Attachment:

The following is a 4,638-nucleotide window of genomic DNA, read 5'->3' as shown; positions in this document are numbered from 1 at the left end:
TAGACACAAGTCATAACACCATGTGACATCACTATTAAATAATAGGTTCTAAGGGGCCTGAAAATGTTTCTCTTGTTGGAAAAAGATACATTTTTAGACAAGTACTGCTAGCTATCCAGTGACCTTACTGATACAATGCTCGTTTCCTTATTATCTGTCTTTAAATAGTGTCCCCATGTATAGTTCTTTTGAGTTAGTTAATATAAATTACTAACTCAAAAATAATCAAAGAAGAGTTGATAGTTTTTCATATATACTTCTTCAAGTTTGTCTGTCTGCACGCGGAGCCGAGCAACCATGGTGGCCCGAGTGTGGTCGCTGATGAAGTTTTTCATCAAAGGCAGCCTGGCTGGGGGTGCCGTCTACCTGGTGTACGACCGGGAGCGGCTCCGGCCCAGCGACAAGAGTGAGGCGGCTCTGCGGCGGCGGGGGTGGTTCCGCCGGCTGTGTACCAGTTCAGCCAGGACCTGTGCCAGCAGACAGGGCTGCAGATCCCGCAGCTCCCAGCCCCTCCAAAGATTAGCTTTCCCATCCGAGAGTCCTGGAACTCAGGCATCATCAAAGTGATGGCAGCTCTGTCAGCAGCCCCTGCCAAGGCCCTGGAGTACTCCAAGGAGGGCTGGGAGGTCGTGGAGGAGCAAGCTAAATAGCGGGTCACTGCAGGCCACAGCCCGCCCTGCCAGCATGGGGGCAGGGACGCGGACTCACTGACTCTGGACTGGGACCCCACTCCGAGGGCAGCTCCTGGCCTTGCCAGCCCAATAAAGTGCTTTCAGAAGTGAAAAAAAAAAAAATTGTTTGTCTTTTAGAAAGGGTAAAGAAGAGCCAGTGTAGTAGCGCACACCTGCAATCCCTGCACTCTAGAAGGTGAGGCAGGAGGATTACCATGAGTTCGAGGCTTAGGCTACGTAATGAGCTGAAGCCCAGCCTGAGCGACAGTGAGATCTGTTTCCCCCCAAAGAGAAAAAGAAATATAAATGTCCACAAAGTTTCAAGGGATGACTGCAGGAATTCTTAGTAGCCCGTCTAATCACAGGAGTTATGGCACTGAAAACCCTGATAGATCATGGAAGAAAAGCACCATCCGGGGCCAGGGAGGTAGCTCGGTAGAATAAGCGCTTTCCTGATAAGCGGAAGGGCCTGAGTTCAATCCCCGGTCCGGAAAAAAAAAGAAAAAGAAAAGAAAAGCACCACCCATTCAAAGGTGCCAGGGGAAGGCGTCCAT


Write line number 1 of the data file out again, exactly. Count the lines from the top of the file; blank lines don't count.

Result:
The following is a 4,638-nucleotide window of genomic DNA, read 5'->3' as shown; positions in this document are numbered from 1 at the left end: